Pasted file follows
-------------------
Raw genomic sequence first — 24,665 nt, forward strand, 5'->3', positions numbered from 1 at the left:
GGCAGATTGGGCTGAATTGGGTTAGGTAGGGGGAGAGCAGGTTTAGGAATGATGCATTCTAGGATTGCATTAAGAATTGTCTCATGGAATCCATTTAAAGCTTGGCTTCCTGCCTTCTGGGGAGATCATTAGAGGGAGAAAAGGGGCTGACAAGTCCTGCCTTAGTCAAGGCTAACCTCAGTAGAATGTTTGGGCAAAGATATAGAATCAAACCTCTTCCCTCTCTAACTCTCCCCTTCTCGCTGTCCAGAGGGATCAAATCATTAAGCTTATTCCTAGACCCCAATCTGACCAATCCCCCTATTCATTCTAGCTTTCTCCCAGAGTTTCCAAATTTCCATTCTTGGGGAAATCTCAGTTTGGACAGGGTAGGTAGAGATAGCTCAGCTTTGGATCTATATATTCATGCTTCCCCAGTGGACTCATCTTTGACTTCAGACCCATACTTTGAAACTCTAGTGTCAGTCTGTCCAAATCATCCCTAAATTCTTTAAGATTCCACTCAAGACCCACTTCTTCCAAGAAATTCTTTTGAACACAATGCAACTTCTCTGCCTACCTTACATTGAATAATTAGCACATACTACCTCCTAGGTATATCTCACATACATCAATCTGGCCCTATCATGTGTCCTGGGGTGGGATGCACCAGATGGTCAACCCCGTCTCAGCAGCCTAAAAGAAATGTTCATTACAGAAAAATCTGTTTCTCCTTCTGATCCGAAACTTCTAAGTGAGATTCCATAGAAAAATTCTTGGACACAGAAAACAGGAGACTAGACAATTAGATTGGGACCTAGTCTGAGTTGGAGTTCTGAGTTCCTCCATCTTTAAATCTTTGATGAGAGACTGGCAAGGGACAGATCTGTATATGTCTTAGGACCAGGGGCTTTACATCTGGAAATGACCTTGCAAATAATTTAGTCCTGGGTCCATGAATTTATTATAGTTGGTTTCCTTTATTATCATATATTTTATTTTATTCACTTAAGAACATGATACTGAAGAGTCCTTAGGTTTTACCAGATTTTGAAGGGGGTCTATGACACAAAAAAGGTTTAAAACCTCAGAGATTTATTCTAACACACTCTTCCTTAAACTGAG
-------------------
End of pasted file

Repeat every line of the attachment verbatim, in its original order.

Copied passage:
Raw genomic sequence first — 24,665 nt, forward strand, 5'->3', positions numbered from 1 at the left:
GGCAGATTGGGCTGAATTGGGTTAGGTAGGGGGAGAGCAGGTTTAGGAATGATGCATTCTAGGATTGCATTAAGAATTGTCTCATGGAATCCATTTAAAGCTTGGCTTCCTGCCTTCTGGGGAGATCATTAGAGGGAGAAAAGGGGCTGACAAGTCCTGCCTTAGTCAAGGCTAACCTCAGTAGAATGTTTGGGCAAAGATATAGAATCAAACCTCTTCCCTCTCTAACTCTCCCCTTCTCGCTGTCCAGAGGGATCAAATCATTAAGCTTATTCCTAGACCCCAATCTGACCAATCCCCCTATTCATTCTAGCTTTCTCCCAGAGTTTCCAAATTTCCATTCTTGGGGAAATCTCAGTTTGGACAGGGTAGGTAGAGATAGCTCAGCTTTGGATCTATATATTCATGCTTCCCCAGTGGACTCATCTTTGACTTCAGACCCATACTTTGAAACTCTAGTGTCAGTCTGTCCAAATCATCCCTAAATTCTTTAAGATTCCACTCAAGACCCACTTCTTCCAAGAAATTCTTTTGAACACAATGCAACTTCTCTGCCTACCTTACATTGAATAATTAGCACATACTACCTCCTAGGTATATCTCACATACATCAATCTGGCCCTATCATGTGTCCTGGGGTGGGATGCACCAGATGGTCAACCCCGTCTCAGCAGCCTAAAAGAAATGTTCATTACAGAAAAATCTGTTTCTCCTTCTGATCCGAAACTTCTAAGTGAGATTCCATAGAAAAATTCTTGGACACAGAAAACAGGAGACTAGACAATTAGATTGGGACCTAGTCTGAGTTGGAGTTCTGAGTTCCTCCATCTTTAAATCTTTGATGAGAGACTGGCAAGGGACAGATCTGTATATGTCTTAGGACCAGGGGCTTTACATCTGGAAATGACCTTGCAAATAATTTAGTCCTGGGTCCATGAATTTATTATAGTTGGTTTCCTTTATTATCATATATTTTATTTTATTCACTTAAGAACATGATACTGAAGAGTCCTTAGGTTTTACCAGATTTTGAAGGGGGTCTATGACACAAAAAAGGTTTAAAACCTCAGAGATTTATTCTAACACACTCTTCCTTAAACTGAG